Red Square: A Novel and over one million other books are available for Amazon Kindle. Learn more
CDN$ 14.40
  • List Price: CDN$ 19.95
  • You Save: CDN$ 5.55 (28%)
FREE Shipping on orders over CDN$ 25.
Only 6 left in stock (more on the way).
Ships from and sold by Amazon.ca.
Gift-wrap available.
Quantity:1
Have one to sell?
Flip to back Flip to front
Listen Playing... Paused   You're listening to a sample of the Audible audio edition.
Learn more
See this image

Red Square: A Novel Paperback – Sep 25 2007


See all 30 formats and editions Hide other formats and editions
Amazon Price New from Used from
Kindle Edition
"Please retry"
Paperback
"Please retry"
CDN$ 14.40
CDN$ 7.74 CDN$ 0.31

Best Canadian Books of 2014
Stone Mattress is our #1 Canadian pick for 2014. See all

Frequently Bought Together

Red Square: A Novel + Stalin's Ghost: An Arkady Renko Novel
Price For Both: CDN$ 27.04


Customers Who Bought This Item Also Bought



Product Details

  • Paperback: 400 pages
  • Publisher: Ballantine Books; Reprint edition (Sept. 25 2007)
  • Language: English
  • ISBN-10: 0345497724
  • ISBN-13: 978-0345497727
  • Product Dimensions: 13.2 x 2.1 x 20.2 cm
  • Shipping Weight: 272 g
  • Average Customer Review: 4.9 out of 5 stars  See all reviews (23 customer reviews)
  • Amazon Bestsellers Rank: #128,664 in Books (See Top 100 in Books)

Product Description

From Publishers Weekly

America's preeminent writer of Russian-based thrillers explores international crime and political upheaval in this 10-week PW bestseller
Copyright 1993 Reed Business Information, Inc. --This text refers to the Mass Market Paperback edition.

About the Author

Martin Cruz Smith is the bestselling author of the Arkady Renko thrillers Gorky Park, Polar Star, Red Square, Havana Bay and Wolves Eat Dogs, as well as a number of other novels. He lives in California with his wife and three children. --This text refers to an alternate Paperback edition.

Inside This Book (Learn More)
Browse Sample Pages
Front Cover | Copyright | Table of Contents | Excerpt
Search inside this book:

Customer Reviews

4.9 out of 5 stars
Share your thoughts with other customers

Most helpful customer reviews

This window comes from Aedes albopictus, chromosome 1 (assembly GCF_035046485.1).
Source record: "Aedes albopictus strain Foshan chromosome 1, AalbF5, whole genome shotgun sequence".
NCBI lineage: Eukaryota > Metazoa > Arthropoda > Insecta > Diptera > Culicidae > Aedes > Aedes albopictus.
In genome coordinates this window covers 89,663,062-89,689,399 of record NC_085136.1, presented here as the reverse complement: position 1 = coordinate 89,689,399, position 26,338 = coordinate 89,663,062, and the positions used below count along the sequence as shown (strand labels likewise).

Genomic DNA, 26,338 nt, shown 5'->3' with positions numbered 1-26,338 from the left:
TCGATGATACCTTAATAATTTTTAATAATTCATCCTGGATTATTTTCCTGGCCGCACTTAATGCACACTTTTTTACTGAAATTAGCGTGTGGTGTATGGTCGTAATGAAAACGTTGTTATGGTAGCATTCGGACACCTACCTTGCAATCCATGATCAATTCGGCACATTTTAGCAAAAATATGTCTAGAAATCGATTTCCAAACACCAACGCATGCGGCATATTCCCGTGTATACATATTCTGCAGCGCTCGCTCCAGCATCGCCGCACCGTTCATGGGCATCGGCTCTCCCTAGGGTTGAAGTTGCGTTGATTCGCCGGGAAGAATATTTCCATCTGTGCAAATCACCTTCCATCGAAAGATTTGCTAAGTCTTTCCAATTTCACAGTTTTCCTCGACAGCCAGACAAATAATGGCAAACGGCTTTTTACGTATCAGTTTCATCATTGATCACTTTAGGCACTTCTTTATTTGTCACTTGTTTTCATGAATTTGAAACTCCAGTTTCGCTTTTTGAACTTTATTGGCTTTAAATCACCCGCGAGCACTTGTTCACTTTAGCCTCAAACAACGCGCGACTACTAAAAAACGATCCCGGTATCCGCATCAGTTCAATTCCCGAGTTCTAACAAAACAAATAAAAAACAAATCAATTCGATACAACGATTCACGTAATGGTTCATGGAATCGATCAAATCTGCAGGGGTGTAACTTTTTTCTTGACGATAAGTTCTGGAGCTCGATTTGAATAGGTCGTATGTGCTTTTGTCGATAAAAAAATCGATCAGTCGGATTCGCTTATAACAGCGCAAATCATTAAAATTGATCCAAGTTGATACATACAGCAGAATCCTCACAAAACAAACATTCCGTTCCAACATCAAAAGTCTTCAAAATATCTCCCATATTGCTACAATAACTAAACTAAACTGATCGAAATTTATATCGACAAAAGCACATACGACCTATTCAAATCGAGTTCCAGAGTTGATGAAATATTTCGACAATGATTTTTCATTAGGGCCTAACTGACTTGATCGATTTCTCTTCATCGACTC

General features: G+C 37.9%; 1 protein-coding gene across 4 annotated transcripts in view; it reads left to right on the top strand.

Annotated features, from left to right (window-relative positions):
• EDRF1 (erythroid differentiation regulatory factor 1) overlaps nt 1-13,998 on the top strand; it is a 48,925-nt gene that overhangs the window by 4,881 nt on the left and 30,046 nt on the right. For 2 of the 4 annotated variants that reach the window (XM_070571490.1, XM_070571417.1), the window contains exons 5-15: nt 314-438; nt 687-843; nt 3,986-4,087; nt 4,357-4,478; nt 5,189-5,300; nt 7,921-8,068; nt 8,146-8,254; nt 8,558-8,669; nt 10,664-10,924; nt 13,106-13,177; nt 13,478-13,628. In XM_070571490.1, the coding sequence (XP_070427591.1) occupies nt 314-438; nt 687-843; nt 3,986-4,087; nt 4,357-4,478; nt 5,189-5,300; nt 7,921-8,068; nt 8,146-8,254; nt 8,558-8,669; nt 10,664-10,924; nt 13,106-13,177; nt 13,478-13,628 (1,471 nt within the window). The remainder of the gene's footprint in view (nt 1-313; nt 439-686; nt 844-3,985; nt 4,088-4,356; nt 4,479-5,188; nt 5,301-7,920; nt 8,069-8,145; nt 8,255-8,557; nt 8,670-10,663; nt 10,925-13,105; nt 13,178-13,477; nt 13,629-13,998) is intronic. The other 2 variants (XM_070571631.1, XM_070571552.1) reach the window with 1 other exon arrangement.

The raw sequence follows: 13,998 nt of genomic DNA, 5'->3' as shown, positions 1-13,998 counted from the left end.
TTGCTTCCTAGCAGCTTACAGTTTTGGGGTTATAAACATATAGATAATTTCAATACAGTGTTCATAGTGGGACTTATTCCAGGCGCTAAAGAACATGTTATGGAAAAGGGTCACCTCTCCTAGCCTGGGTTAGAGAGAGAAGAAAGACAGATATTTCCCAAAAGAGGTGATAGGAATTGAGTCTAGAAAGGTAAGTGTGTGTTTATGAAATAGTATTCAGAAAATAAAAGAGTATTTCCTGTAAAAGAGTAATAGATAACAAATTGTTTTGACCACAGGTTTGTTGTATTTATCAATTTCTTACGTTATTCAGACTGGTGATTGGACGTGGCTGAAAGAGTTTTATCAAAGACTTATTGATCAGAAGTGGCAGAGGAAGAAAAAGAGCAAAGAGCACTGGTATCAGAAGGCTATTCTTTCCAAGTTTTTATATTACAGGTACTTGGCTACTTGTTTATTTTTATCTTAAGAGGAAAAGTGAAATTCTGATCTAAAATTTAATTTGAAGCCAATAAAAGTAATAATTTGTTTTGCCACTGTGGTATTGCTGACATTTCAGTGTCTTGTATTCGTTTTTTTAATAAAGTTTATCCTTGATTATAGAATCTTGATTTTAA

1 of 1 people found the following review helpful By Craobh Rua on June 25 2007
Format: Mass Market Paperback
Martin Cruz Smith is a former journalist and magazine editor. "Red Square" is his third novel - after "Gorky Park" and "Polar Star" - to feature Arkady Renko and was first published in 1992.

Renko, the hero, works as an Investigator with Moscow's militia - more or less the standard police force - and has something of a chequered career. Never a truly 'practising' member of the Party, Renko hasn't always been thought highly of by those in authority. He has always wanted to catch the people responsible for the crimes he's investigating, regardless of the 'political' consequences - as a result of this, he was once dismissed from the Party for a lack of 'political reliability' and sentenced to a life in Siberia. He also appears to be something of a disappointment to his father, a very famous ex-General. (Arkady's opinion of his father - who is very ill as the book opens - isn't too high, either). However, after the events outlined in "Polar Star", he was reinstated to his former position - but is now working in a new Moscow that he barely recognises. "Red Square" is largely set in Moscow, Munich and Berlin in 1991 and is set in turbulent times : Germany has been re-unified and the breakup of the USSR is closing in.

The book opens in August 1991, with Renko and his partner - an Estonian called Jaak Kuusnets - on their way to a meeting with Rudy Rosen. Although Rosen operates as a banker for the various factions of the Russian Mafia, he has agreed to Renko planting a transmitter in his car for the duration of a Mafia-sponsored illegal market. (This is largely due to the fact that the militia have enough to put Rosen away for a very long time). Despite turning informer, Rosen appears to feel relatively safe.
Read more ›
Was this review helpful to you? Yes No Sending feedback...
Thank you for your feedback. If this review is inappropriate, please let us know.
Sorry, we failed to record your vote. Please try again.
Format: Mass Market Paperback